Perhaps by coincidence, there is another book about Mannix, just released.  Authored by James Franklin, Gerald O Nolan and Michael Gilchrist, it’s called The Real Archbishop Mannix, from the Sources and it’s published by Connor Court Publishing.  According to Wikipedia, Connor Court Publishing publishes books on religion, global warming scepticism, culture and education.  A member of the IPA (Institute of Public Affairs) sits on its editorial board and its authors include Cardinal George Pell, Peter Costello, Tony Abbott and Jeff Kennett.  I haven’t read this other book and have no comment to make about it, but my advice is, be careful, if you’re buying, to remember the title and author that I’m recommending here … you might be disappointed if you accidentally bought the wrong one.  (Sometimes when I’m in a bookshop, I go browsing for a book I’ve just read about but can’t remember its title or author).

Author: Brenda Niall
Title: Mannix
Publisher: Text Publishing, 2015
ISBN: 9781922182111
Source: Review copy courtesy of Text Publishing

Availability

Fishpond: Mannix
or direct from Text Publishing (where you can also buy the eBook) and all good bookshops.
PS Be careful of delivery charges and/or loading up the purchase price to cover ‘free’ delivery; it’s a heavy book.

 

Posted by: Lisa Hill | March 23, 2015

The Most Good You Can Do, by Peter Singer


The Most Good You can DoI love reading Peter Singer’s books; he inspires me to be a better person.

The Most Good You Can Do is about the concept of ‘effective altruism’; basically it’s about interrogating your own philanthropic choices to ascertain whether it’s money, time or other forms of altruism well spent.

All of us are influenced to some extent by emotion when we give.  There’s some rather dismaying research that shows that we are more likely to give to one child with a photo and a name than we are to photos of more than one child in need even when we know that we could save more lives for the same amount of money. We respond to cute and lovable, or tragic and sad, and we respond to personal appeals from someone we know.  Too many of us give small amounts to lots of charities even though the cost of administering these small amounts often outweighs the donation.  This is why charities pursue us for regular monthly deductions from our credit cards, because it’s the most cost-effective way of collecting the money and it’s money they can count on.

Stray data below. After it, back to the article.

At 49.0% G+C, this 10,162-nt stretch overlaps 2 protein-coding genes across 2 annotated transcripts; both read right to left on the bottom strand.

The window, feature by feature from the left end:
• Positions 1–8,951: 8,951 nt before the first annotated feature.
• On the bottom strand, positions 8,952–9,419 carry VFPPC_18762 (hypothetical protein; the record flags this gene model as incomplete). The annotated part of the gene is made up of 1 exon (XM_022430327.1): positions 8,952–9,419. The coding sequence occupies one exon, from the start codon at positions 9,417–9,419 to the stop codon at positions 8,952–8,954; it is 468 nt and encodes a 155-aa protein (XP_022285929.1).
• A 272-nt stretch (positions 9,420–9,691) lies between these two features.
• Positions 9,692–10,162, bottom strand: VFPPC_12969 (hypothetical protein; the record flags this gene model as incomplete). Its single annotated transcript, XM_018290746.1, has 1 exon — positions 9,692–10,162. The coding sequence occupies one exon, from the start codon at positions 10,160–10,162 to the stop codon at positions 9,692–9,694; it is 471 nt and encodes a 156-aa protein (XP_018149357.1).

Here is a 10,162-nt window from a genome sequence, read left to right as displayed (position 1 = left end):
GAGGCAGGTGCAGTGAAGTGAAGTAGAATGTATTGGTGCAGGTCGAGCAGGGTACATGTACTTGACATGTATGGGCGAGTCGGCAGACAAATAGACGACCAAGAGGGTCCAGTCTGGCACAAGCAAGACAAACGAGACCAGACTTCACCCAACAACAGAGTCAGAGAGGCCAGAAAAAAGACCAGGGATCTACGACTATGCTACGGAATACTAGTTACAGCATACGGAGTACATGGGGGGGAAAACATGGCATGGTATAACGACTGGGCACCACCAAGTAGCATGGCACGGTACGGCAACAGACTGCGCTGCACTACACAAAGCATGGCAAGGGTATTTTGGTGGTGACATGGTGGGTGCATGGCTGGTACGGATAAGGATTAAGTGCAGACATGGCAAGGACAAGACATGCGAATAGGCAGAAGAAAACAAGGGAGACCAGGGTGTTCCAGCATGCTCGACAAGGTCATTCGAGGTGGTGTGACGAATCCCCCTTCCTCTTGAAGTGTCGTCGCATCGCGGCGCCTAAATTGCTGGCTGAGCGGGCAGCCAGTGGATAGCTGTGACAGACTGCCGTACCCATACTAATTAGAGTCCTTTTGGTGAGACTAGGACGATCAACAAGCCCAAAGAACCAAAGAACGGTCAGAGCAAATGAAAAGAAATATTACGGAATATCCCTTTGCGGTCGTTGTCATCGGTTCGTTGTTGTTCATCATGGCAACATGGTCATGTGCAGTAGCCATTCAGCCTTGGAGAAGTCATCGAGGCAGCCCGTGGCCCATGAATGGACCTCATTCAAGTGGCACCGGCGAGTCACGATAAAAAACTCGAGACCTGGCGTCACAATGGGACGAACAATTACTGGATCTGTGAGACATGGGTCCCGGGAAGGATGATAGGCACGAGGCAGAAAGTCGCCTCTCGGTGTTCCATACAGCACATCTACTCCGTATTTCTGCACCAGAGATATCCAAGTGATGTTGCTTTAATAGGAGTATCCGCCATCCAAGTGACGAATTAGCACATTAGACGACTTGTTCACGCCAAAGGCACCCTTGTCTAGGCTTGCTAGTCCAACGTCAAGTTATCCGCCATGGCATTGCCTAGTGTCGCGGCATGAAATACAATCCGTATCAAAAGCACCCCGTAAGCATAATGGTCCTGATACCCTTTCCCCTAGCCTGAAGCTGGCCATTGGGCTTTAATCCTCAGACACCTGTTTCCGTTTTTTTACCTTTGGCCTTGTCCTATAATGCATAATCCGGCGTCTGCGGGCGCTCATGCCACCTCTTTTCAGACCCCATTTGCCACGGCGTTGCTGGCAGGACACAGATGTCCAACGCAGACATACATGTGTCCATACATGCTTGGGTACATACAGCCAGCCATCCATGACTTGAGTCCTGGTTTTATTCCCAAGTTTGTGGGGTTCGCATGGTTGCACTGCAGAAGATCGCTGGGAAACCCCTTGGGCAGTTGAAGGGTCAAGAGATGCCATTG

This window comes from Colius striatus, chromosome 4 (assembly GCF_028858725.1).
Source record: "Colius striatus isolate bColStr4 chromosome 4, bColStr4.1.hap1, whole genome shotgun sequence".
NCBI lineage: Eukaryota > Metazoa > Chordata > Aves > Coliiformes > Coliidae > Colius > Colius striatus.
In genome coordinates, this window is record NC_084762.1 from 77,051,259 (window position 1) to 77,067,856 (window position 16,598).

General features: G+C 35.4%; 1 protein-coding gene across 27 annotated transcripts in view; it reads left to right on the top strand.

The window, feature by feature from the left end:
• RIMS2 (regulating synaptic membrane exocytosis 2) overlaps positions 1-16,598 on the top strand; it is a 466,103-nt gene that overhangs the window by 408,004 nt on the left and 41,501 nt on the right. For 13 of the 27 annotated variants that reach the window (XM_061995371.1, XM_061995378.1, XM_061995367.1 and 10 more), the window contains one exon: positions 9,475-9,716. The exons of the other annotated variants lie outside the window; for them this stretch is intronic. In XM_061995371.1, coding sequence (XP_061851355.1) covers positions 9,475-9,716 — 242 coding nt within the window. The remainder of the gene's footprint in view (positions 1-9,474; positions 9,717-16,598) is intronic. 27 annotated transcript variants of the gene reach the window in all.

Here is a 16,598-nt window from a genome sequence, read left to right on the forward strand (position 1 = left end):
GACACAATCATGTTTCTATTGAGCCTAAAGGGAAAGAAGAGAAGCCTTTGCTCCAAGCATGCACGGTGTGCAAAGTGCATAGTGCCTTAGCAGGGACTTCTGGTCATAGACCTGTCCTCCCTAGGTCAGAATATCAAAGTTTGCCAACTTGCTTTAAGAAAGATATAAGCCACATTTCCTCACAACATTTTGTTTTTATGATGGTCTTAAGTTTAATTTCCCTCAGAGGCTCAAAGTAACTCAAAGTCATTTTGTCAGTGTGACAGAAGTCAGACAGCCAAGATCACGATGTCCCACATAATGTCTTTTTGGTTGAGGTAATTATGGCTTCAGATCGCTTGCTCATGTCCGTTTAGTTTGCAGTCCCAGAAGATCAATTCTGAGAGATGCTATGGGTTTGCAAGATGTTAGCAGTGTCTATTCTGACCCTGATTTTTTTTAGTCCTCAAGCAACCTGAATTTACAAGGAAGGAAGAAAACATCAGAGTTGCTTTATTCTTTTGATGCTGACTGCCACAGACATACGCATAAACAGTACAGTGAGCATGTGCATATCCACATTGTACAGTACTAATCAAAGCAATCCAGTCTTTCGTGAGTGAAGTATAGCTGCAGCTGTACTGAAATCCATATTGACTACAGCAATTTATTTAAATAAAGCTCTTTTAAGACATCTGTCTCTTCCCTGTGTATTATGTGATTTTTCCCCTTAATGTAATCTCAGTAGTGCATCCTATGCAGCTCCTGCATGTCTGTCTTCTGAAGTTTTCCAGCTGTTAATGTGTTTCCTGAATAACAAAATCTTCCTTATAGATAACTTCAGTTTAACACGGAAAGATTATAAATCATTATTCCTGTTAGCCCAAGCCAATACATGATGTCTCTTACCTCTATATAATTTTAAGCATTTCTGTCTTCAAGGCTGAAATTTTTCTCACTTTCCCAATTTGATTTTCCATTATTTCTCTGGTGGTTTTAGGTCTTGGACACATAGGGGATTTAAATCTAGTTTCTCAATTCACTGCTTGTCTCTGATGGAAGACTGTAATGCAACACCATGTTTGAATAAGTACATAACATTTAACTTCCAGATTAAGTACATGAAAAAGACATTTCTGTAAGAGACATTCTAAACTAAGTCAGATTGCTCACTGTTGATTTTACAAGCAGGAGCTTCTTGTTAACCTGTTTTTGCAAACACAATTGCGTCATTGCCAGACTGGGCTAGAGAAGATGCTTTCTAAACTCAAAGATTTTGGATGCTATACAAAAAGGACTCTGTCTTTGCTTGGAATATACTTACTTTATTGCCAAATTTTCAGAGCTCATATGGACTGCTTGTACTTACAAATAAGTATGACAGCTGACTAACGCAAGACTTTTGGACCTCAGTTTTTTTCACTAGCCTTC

From this book I learned that there are organisations such as Charity Navigator in the US and Give Well that exist to evaluate the effectiveness of the charity dollars we donate.  But it’s not as simple as it looks: a charity with lower administrative costs may not be using some of its money to monitor due diligence or the effectiveness of what it does.  There must be effective checks to ensure that the money is being spent properly, but research into effectiveness needs to take into account that some programs are long-term and others are short-term.  Provision of clean water to schools (my favourite Oxfam Christmas gift) has an immediate impact on health outcomes (and school attendance) but adult literacy programs may take longer to take achieve results and the effects on community health or the local economy may be indirect and harder to trace. Some programs are inherently difficult to evaluate, such as a program to reduce the incidence of rape…